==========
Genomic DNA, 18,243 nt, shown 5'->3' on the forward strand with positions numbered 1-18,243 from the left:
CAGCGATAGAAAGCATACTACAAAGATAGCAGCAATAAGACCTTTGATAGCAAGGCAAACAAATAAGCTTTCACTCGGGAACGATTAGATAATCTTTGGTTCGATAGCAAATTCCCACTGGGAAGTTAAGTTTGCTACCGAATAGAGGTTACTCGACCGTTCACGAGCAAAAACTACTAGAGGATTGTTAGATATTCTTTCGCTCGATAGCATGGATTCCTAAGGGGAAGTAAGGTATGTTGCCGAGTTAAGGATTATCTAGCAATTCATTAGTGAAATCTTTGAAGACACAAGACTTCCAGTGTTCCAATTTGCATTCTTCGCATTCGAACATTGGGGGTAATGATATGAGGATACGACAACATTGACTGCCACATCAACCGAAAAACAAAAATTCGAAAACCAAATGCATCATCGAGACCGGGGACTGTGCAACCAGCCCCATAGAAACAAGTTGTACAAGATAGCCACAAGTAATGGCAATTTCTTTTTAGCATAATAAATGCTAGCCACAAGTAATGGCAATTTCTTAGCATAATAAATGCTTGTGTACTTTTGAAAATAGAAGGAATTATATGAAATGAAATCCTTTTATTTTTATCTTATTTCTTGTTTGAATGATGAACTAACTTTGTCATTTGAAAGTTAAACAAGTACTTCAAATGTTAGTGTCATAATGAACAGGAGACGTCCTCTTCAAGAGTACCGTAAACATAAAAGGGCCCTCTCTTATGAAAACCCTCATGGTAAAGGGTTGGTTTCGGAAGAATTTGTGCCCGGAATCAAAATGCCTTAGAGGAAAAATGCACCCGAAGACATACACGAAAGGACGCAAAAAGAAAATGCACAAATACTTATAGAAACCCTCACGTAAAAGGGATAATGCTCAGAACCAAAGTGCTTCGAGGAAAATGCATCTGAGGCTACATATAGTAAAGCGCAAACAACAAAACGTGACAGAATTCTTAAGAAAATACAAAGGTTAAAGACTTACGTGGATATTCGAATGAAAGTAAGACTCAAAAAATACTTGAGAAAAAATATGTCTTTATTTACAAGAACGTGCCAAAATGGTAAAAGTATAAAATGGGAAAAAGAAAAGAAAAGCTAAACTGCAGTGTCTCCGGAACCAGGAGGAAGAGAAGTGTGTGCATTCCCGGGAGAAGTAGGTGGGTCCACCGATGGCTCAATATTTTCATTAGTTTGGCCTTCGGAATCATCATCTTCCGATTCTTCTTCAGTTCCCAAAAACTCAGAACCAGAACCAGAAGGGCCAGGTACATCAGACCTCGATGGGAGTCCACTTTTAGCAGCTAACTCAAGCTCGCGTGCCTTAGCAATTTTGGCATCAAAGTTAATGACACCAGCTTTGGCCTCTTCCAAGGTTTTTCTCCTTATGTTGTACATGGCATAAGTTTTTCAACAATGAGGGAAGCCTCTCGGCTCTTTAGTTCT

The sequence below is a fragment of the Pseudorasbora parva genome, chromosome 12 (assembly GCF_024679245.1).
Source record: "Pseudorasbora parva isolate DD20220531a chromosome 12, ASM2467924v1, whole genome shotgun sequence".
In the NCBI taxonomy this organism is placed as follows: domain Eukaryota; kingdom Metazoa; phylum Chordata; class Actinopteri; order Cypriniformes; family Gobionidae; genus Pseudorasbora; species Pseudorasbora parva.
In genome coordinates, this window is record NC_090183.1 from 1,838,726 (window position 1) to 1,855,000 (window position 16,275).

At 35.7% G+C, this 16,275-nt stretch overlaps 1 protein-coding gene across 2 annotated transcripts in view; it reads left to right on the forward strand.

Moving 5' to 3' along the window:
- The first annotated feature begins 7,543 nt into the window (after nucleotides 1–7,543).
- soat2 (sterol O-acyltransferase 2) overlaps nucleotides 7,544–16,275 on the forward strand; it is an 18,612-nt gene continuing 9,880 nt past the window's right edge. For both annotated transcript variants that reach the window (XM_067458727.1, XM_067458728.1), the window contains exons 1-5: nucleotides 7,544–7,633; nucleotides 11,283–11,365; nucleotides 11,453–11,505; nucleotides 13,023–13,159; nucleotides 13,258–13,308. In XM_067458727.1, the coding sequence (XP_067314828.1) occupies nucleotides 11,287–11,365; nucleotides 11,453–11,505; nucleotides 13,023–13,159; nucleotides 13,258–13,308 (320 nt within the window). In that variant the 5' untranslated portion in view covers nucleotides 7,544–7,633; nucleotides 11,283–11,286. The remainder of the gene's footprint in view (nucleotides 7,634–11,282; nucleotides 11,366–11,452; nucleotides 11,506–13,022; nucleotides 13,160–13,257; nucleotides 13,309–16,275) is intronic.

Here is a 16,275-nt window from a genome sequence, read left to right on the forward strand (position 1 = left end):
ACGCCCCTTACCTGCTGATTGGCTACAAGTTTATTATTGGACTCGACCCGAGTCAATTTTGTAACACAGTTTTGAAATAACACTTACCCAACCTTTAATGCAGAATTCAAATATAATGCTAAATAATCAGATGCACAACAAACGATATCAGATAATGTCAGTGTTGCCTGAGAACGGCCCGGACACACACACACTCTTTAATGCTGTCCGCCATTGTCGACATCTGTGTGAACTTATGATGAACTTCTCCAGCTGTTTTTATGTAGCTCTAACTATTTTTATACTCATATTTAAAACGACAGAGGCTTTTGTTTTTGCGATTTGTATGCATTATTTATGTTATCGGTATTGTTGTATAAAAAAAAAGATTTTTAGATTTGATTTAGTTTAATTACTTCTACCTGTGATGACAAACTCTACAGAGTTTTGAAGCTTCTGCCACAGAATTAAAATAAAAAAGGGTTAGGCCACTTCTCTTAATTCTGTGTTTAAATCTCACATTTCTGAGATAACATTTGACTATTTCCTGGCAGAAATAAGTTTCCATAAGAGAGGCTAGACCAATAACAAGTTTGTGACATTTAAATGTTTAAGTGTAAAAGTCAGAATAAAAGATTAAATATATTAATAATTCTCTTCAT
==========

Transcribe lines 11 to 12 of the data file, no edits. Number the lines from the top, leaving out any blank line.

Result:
Here is a 16,275-nt window from a genome sequence, read left to right on the forward strand (position 1 = left end):
ACGCCCCTTACCTGCTGATTGGCTACAAGTTTATTATTGGACTCGACCCGAGTCAATTTTGTAACACAGTTTTGAAATAACACTTACCCAACCTTTAATGCAGAATTCAAATATAATGCTAAATAATCAGATGCACAACAAACGATATCAGATAATGTCAGTGTTGCCTGAGAACGGCCCGGACACACACACACTCTTTAATGCTGTCCGCCATTGTCGACATCTGTGTGAACTTATGATGAACTTCTCCAGCTGTTTTTATGTAGCTCTAACTATTTTTATACTCATATTTAAAACGACAGAGGCTTTTGTTTTTGCGATTTGTATGCATTATTTATGTTATCGGTATTGTTGTATAAAAAAAAAGATTTTTAGATTTGATTTAGTTTAATTACTTCTACCTGTGATGACAAACTCTACAGAGTTTTGAAGCTTCTGCCACAGAATTAAAATAAAAAAGGGTTAGGCCACTTCTCTTAATTCTGTGTTTAAATCTCACATTTCTGAGATAACATTTGACTATTTCCTGGCAGAAATAAGTTTCCATAAGAGAGGCTAGACCAATAACAAGTTTGTGACATTTAAATGTTTAAGTGTAAAAGTCAGAATAAAAGATTAAATATATTAATAATTCTCTTCAT